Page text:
As regards GP-type treatment, you're basically right. Not as regards dentistry though - as of 2009, 29% of dental treatment carried out in the UK was private. You may say that dentists are somehow different; I don't really see why they should be, but in any case let's move back to non-dental healthcare.

If you were unfortunate enough to suffer a minor injury - say, you cut yourself and needed a few stitches - you'd take yourself off to A&E. But if there was a sign at the door saying "Estimated waiting time: 18 hours", might you not then toddle off to the private clinic next door which would sew you up now for 200?


If we don't want these Doomsday scenarios to happen, we need to incentivize teachers and doctors to stay in the public sector. And pension provision has hitherto been a large part of the way that we do that.


PDR wrote:
You would quite your job in a state school because of the crap pension, seek a job in a private school and cite one of the advantages of this as being the ability to stay in the same crap pension scheme which cause you to quit the previous job?


As others have noted, there's the small matter of the additional salary and the free lunches. And the fact that there are very few disruptive pupils, because independent schools simply kick them out.

Furthermore, while it is indeed the same pension scheme, the rules are not necessarily the same. The TPS tells the independent school what contributions (as a % of salary) it needs to receive from it, but it is for the school to decide how to split that between employer and employee. Practically no independent school asks for a greater employee contribution than do state schools, at some it's the same, but at most it's less (zero, at many of the big name public schools - the employer pays the lot).

 
barbados
913282.  Fri Jun 01, 2012 12:17 pm Reply with quote

The one issue with "the private clinic next door" and that is it would be a commercial concern, with the main aim of making money.

It's unlikely that the clinic would be open 24 hours a day, 7 days a week. You might find that of a Monday afternoon there isn't much call for a specialist to stitch you up. That would mean that service is not available.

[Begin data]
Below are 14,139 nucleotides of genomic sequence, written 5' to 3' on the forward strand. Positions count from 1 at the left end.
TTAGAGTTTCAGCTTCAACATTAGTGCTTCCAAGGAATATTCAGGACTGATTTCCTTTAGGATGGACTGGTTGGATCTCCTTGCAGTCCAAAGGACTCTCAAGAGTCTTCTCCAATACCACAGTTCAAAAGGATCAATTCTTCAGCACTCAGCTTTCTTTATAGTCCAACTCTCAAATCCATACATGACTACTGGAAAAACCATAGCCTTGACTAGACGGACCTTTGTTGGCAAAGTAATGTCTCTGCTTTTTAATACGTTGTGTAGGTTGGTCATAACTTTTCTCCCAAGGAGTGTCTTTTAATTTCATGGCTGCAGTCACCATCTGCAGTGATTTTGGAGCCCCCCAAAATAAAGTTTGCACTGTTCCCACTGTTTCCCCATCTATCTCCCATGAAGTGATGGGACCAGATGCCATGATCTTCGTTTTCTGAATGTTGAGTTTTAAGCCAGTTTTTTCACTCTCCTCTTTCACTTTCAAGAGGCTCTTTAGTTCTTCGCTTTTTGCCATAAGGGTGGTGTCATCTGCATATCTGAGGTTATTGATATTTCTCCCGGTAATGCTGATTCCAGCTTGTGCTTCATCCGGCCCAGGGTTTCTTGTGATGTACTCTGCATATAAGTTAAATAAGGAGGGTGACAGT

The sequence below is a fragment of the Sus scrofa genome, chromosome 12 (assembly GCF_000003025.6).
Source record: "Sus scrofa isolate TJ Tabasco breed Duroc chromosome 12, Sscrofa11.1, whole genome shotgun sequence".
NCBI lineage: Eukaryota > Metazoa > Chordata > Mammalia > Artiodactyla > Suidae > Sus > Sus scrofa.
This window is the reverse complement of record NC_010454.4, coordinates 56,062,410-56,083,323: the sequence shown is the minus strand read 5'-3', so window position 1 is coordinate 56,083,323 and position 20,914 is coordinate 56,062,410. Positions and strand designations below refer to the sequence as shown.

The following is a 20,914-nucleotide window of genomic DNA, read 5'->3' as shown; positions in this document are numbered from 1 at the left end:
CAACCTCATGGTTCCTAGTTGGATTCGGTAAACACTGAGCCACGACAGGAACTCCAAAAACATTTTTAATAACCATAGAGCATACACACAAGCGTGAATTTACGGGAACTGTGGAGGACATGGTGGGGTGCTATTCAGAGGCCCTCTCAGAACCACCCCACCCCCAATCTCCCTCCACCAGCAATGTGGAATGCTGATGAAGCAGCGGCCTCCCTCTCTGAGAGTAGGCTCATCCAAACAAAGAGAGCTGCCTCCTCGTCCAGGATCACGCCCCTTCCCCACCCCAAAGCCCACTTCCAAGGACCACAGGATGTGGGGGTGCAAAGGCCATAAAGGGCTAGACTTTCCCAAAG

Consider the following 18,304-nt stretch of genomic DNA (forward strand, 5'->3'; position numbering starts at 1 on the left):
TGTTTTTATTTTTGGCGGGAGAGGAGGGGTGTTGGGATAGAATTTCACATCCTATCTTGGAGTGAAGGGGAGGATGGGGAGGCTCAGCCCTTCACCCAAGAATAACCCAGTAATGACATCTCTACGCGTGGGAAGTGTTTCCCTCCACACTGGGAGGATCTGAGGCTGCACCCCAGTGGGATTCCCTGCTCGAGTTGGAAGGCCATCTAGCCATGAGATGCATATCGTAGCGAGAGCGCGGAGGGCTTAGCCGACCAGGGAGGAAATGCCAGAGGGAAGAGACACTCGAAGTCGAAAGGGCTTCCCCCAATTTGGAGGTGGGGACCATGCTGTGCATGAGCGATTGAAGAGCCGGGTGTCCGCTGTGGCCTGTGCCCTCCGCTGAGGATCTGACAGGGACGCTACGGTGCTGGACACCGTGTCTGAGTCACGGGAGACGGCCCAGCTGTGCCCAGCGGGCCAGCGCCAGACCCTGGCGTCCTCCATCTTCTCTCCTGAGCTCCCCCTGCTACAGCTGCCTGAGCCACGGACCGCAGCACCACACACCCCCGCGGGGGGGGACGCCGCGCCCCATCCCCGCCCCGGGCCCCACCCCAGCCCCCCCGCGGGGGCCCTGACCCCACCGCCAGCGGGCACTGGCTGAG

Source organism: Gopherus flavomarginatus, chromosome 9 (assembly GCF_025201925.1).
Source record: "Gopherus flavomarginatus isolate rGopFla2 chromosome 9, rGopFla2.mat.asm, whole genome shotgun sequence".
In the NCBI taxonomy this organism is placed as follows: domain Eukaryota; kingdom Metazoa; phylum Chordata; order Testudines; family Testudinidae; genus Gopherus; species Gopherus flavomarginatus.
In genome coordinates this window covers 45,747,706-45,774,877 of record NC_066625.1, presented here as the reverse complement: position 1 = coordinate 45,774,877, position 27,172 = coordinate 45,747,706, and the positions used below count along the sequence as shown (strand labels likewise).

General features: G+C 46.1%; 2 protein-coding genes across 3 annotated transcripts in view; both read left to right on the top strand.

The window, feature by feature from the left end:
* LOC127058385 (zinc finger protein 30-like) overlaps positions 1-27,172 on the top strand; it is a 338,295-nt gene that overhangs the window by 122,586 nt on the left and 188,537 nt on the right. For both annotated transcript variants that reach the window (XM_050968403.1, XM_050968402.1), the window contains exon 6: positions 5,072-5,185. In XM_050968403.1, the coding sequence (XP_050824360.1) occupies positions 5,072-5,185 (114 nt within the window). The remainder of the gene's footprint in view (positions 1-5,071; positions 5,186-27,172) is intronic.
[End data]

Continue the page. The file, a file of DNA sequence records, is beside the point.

Another thing with A&E Depts - Hospitals use them as loss leaders, there is no payment to a hospital from the PCT for a walk up A&E visit - they only get paid for referals so a hospital would be quite happy for some with a paper cut to pop off to the private clinic to get stitched.

If the leg was hanging off, that's a differant story altogether

 
suze
913360.  Fri Jun 01, 2012 5:23 pm Reply with quote

barbados wrote:
The one issue with "the private clinic next door" and that is it would be a commercial concern, with the main aim of making money.

It's unlikely that the clinic would be open 24 hours a day, 7 days a week. You might find that of a Monday afternoon there isn't much call for a specialist to stitch you up. That would mean that service is not available.


Which is exactly why we need to have the NHS, and the NHS needs to be able to recruit the staff that it needs to sew up cut fingers and perform more extensive treatment upon hanging off legs.

And the pension scheme is one of the best recruitment carrots that the NHS has to dangle. Private concerns cannot or will not compete with that, while they absolutely can and do compete on take home pay. Make the NHS pension scheme less attractive, and you just made it a whole lot harder to hire the people who can reattach hanging off legs.